Disruption of the intestinal mucosal barrier in Candida albicans infections

Microbiol Res. 2013 Aug 25;168(7):389-95. doi: 10.1016/j.micres.2013.02.008. Epub 2013 Mar 30.


Candida albicans is a common microorganism in the intestine. However, invasive C. albicans infection has emerged as a life-threatening disease in recent years. The mortality rate of invasive candidiasis is high in critically ill hosts. C. albicans can switch from the yeast to the hyphal morphology, and take advantage of the impaired intestinal mucosal barrier and insufficient immunity of the host to facilitate its colonization and penetration. Despite the availability of potent new antifungal drugs in recent years, the treatment of severe candidiasis, especially candidaemia, has not been substantially improved. In this review, the virulence factors of C. albicans, as well as the antagonistic role of the intestinal mucosal barrier will be discussed to illuminate the mechanisms of C. albicans enterogenic infections.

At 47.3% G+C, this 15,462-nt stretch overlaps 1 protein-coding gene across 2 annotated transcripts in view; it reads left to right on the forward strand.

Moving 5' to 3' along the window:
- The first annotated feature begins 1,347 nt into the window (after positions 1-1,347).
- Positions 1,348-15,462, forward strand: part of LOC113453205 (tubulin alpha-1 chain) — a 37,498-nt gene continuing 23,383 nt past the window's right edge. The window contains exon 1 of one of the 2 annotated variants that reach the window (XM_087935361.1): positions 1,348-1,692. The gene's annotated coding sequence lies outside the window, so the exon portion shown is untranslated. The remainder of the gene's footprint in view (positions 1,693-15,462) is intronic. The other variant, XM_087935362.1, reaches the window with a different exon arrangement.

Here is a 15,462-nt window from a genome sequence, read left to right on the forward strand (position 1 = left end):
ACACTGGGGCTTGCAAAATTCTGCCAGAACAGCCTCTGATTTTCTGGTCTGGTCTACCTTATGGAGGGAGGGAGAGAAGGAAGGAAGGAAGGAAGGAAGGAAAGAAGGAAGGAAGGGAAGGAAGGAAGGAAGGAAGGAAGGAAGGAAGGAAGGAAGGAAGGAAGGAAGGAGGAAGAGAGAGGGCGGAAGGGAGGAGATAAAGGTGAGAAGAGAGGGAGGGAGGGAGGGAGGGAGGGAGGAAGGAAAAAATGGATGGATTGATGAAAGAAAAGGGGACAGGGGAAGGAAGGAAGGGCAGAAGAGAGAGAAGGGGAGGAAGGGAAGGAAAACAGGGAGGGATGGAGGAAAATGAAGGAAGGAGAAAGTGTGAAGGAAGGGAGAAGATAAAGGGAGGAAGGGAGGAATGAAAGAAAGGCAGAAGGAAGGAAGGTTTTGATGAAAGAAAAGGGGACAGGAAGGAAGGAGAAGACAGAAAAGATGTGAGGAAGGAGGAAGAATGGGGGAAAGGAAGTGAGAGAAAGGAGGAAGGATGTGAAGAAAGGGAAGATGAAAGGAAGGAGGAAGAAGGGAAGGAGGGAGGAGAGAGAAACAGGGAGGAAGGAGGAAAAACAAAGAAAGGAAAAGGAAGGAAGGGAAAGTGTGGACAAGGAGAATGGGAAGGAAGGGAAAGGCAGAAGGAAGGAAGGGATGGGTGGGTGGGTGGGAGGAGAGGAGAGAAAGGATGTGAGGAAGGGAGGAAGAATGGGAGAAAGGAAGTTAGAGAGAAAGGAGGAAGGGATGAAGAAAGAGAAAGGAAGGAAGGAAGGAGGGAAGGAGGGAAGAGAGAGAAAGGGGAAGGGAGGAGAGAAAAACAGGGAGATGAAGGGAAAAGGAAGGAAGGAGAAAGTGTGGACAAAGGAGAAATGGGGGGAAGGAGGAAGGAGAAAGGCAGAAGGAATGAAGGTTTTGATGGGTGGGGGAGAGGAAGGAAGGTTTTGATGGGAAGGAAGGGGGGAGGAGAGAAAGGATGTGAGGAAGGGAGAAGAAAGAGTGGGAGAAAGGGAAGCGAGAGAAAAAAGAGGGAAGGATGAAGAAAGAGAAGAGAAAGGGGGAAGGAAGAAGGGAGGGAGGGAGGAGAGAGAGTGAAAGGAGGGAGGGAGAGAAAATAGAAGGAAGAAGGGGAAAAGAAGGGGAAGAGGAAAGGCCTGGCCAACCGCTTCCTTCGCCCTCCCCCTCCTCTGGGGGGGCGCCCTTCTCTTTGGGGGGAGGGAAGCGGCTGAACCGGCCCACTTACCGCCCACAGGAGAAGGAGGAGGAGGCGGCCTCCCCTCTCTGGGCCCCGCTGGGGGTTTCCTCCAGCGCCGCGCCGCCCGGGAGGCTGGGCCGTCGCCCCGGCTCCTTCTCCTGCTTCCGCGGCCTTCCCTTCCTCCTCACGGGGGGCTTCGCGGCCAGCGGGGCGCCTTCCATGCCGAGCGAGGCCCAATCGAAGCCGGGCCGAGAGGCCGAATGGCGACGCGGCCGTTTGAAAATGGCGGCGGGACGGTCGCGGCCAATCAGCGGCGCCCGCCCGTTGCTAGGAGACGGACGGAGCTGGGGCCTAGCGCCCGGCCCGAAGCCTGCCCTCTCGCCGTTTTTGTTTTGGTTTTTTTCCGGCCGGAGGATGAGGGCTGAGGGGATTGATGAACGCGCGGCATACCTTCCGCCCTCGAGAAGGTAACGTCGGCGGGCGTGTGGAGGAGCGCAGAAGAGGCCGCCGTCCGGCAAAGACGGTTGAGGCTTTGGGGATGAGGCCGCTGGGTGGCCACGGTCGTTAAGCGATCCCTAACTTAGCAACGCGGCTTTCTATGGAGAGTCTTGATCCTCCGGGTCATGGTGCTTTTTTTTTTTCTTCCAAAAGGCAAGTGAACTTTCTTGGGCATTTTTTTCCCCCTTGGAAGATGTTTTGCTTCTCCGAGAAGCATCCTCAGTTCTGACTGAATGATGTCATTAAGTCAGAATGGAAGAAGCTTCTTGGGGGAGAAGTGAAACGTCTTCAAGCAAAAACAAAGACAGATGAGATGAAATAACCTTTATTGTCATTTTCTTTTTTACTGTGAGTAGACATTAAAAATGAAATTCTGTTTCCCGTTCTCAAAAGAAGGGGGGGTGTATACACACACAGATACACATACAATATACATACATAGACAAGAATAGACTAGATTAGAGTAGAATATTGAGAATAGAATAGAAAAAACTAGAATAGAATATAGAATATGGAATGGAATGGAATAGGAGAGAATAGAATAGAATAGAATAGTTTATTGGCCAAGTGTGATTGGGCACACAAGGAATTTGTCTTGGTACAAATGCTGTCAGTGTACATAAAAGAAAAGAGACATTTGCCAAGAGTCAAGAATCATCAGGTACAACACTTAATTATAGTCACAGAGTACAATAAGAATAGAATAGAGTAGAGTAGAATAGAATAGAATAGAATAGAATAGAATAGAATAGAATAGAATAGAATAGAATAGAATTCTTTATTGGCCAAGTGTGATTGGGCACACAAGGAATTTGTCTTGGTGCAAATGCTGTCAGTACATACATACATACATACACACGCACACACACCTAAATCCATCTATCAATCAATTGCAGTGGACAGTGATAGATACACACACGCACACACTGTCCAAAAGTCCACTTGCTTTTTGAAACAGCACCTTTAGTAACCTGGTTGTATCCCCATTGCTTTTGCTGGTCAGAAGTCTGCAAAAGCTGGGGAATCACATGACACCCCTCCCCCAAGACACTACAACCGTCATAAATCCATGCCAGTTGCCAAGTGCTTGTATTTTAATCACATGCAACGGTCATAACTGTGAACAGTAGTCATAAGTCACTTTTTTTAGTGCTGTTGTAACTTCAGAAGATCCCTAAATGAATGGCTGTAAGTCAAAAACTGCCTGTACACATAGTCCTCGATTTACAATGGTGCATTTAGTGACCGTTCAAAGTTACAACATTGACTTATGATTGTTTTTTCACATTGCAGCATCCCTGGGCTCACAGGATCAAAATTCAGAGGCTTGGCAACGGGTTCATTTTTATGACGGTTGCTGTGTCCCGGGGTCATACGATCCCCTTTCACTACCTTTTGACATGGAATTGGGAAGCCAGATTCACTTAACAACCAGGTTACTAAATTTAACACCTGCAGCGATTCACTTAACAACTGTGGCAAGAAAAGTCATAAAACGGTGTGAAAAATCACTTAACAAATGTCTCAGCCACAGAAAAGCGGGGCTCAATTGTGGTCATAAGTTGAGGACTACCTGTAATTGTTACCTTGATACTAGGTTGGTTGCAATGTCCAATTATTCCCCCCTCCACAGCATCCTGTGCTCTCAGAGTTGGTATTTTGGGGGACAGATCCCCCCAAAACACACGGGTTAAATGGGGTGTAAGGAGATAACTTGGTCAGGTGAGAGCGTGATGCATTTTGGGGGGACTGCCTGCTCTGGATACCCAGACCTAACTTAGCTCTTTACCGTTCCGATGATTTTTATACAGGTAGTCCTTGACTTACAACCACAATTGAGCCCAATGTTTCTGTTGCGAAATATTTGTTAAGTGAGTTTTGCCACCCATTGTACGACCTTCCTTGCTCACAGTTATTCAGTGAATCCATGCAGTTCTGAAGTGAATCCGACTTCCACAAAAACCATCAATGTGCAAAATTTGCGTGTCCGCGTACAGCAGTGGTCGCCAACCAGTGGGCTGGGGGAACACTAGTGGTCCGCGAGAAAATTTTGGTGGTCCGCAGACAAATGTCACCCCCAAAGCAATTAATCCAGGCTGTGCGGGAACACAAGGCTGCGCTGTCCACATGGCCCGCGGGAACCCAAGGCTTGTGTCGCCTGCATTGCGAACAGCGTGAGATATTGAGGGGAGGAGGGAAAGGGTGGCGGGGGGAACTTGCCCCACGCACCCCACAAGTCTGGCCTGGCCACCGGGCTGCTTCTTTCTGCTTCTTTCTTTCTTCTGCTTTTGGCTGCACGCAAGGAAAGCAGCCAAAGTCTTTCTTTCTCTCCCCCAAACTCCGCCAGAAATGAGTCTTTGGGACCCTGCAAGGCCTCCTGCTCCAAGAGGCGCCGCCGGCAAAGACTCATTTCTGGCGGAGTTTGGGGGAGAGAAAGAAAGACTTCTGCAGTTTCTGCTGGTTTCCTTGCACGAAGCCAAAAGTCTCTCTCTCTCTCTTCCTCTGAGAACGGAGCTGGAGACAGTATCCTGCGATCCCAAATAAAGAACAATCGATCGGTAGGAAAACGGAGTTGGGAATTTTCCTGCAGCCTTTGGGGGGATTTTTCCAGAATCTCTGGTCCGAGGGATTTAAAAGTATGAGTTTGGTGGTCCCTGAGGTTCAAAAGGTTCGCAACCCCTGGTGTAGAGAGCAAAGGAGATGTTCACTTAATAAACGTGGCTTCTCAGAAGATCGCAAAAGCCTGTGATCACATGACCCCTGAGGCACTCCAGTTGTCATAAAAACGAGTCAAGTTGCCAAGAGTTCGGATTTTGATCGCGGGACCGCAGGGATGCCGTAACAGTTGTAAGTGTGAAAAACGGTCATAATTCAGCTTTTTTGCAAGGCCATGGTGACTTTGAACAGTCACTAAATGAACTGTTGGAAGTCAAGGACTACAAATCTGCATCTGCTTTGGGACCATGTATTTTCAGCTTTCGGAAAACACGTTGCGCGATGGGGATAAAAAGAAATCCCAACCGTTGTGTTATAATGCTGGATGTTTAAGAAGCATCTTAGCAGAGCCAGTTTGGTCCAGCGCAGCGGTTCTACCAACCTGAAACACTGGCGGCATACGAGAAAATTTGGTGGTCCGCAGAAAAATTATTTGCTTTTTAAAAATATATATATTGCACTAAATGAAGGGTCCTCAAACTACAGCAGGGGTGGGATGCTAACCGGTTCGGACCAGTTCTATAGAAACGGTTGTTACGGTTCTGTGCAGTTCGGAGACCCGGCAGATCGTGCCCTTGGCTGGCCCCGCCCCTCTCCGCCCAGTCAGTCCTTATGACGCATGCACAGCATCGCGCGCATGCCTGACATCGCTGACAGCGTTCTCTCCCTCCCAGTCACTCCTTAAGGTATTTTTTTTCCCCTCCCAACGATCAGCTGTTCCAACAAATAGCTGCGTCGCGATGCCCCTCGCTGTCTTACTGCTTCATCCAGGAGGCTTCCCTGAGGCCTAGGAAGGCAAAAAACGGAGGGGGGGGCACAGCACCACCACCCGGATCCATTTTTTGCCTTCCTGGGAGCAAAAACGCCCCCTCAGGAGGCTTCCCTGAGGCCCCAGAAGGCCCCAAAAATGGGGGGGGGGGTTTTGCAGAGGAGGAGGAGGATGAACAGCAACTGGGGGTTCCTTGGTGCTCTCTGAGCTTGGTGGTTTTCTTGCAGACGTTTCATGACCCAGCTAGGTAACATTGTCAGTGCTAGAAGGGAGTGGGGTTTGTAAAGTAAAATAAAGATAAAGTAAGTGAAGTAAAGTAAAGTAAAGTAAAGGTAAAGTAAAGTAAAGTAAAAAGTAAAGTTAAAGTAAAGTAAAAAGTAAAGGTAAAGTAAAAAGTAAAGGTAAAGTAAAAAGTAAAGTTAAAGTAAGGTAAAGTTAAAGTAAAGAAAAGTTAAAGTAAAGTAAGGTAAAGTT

Publication types

  • Review

MeSH terms

  • Animals
  • Candida albicans / genetics
  • Candida albicans / growth & development
  • Candida albicans / pathogenicity
  • Candida albicans / physiology*
  • Candidiasis / immunology
  • Candidiasis / microbiology*
  • Fungal Proteins / genetics
  • Fungal Proteins / metabolism
  • Humans
  • Intestinal Mucosa / immunology
  • Intestinal Mucosa / microbiology*
  • Virulence Factors / genetics
  • Virulence Factors / metabolism


  • Fungal Proteins
  • Virulence Factors